A microlam, sometimes called a lam beam or laminated veneer lumber (LVL), is a type of engineered timber. It is notable because it is much stronger than plywood although it is made in a similar fashion. There are many uses for strong timber like microlam, but it can be very expensive when compared with other materials, so use of lam beams is usually reserved for cases where a great amount of strength is needed. Common uses include carrying beams, joists, and headers.
The way microlam is made is the secret to its strength. Like plywood, thin sheets of wood are glued together to create beams. Each layer is glued such that the direction of the grain alternates, providing strength in each direction. The glue is very strong, and when the entire beam is assembled, it is heavy and considered construction-grade.
A microlam beam usually looks a lot like plywood. It generally has a smooth face with identifiable straight layers running in parallel. These layers are usually seen on two sides of the beam, although they can be hidden. Microlam beams come in a variety of sizes for different purposes. They can also be fastened together, creating a stronger main beam.
While lam beams are primarily used in new construction projects, they are also useful when expanding a home. Tearing out exterior walls for additions may require the use of compact, strong beams like these. Consultation with a trained construction professional is a good strategy for determining which type of lumber is best for the project, but hardware store personnel may be able to assist in determining if a lam beam is needed.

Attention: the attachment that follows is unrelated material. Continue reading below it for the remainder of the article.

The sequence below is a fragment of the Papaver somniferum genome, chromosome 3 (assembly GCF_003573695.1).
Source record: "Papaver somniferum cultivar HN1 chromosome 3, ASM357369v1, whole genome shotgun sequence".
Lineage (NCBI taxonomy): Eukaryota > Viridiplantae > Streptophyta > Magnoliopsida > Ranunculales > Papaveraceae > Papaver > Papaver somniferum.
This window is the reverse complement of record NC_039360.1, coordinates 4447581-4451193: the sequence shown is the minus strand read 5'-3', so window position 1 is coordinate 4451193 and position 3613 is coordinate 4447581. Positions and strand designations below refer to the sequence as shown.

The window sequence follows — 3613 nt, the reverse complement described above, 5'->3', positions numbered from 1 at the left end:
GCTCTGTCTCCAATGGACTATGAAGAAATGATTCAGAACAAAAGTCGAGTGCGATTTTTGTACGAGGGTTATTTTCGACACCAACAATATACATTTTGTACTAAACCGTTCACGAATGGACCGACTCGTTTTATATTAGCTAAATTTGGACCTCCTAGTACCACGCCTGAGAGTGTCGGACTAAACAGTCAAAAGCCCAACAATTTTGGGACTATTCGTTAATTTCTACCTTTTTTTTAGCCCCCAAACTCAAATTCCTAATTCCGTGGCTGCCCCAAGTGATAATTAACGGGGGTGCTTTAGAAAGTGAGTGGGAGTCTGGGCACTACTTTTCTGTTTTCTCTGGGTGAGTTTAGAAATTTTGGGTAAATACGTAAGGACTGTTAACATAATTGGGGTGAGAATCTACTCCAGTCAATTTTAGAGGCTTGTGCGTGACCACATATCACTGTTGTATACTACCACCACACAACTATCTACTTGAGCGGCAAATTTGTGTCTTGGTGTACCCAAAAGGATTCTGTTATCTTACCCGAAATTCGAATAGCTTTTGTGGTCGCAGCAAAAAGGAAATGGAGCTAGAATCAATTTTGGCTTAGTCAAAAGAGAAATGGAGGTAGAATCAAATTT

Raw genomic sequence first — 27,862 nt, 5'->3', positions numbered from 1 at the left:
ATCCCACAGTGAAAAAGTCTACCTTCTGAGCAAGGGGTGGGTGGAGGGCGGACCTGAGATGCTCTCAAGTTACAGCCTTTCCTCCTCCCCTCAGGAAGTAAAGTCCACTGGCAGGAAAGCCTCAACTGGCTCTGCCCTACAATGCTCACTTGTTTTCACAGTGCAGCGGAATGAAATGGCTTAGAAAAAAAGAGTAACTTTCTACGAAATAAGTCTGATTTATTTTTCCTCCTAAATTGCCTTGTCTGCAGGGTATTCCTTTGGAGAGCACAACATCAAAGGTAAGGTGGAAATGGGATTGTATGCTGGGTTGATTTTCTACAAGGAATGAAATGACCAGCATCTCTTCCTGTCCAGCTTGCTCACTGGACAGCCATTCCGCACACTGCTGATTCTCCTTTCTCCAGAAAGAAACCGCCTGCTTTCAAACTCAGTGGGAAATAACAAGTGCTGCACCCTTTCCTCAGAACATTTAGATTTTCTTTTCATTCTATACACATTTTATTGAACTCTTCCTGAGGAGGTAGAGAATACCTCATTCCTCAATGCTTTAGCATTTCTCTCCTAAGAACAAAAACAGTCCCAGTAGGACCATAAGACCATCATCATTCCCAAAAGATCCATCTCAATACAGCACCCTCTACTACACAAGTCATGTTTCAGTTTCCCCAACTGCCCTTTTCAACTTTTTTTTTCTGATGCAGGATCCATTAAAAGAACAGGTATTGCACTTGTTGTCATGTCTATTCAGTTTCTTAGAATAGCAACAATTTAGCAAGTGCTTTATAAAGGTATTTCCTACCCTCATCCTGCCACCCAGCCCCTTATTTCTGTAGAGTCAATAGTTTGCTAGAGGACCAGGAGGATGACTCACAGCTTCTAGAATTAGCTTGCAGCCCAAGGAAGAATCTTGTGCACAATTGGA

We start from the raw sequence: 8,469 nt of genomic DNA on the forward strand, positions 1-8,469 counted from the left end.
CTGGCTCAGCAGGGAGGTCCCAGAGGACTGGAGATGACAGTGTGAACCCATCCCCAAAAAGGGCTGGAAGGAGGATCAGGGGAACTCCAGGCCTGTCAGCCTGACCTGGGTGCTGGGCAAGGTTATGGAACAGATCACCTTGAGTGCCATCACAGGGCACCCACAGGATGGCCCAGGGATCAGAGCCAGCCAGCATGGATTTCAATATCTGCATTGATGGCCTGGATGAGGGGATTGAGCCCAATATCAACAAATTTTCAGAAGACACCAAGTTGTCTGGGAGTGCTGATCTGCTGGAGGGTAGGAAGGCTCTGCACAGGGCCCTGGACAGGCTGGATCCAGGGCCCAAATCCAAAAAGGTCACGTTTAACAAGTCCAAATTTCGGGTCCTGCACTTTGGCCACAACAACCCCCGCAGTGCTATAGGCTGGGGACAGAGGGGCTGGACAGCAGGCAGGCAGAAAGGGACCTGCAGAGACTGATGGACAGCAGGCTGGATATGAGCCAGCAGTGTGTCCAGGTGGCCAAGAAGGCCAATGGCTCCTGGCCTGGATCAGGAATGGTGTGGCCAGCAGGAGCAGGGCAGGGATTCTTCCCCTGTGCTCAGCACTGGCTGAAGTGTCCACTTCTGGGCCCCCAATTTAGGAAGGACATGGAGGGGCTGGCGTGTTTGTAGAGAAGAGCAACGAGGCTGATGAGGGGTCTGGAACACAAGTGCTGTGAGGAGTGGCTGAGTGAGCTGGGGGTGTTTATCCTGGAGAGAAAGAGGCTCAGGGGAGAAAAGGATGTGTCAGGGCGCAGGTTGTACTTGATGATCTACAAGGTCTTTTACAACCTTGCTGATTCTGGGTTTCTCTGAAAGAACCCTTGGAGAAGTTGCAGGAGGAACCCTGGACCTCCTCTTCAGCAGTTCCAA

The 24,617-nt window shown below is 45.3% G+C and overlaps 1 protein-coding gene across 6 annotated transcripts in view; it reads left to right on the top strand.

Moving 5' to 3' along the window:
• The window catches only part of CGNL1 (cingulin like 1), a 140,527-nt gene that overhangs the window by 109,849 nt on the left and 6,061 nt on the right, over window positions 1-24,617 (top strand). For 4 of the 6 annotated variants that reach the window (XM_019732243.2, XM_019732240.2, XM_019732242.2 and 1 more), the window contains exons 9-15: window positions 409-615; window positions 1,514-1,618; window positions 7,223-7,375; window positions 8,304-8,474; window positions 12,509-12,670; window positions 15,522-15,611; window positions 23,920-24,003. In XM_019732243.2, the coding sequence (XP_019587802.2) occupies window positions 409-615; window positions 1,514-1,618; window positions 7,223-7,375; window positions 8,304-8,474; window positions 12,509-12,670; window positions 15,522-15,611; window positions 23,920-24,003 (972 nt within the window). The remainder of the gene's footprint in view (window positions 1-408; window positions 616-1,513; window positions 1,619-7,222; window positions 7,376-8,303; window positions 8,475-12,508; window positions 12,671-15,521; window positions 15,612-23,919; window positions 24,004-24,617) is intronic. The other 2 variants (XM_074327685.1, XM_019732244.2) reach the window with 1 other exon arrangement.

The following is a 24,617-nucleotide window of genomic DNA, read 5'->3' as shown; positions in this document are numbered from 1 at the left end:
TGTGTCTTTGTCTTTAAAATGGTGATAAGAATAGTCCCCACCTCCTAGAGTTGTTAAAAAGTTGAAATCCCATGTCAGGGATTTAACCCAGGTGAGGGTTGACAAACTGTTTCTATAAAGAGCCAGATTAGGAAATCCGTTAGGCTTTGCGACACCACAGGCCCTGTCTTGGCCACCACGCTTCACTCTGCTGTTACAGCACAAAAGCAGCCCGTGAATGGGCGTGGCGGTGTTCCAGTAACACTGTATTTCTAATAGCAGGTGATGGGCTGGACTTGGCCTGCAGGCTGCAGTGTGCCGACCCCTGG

The primary benefit of a microlam beam is that it can accomplish the job of a larger piece of lumber using less space. It is only economical, then, to use this type of timber when those features will be an asset. Replacing joists that have begun to sag in a home with microlam beams may not be warranted because there will be little benefit. In new construction using lam beams saves space and allows for fewer support posts.
There are other benefits to using this type of engineered lumber over milled lumber. Lam beams are usually straighter and more uniform than milled counterparts. Composite beams such as these are often at a decreased risk of deformations over time, such as warping, shrinking, or bowing. This wood offers dependability as a result of its man-made nature. While natural materials and techniques are desirable for some purposes, using engineered materials in construction provides added safety and long-term benefits to the owners.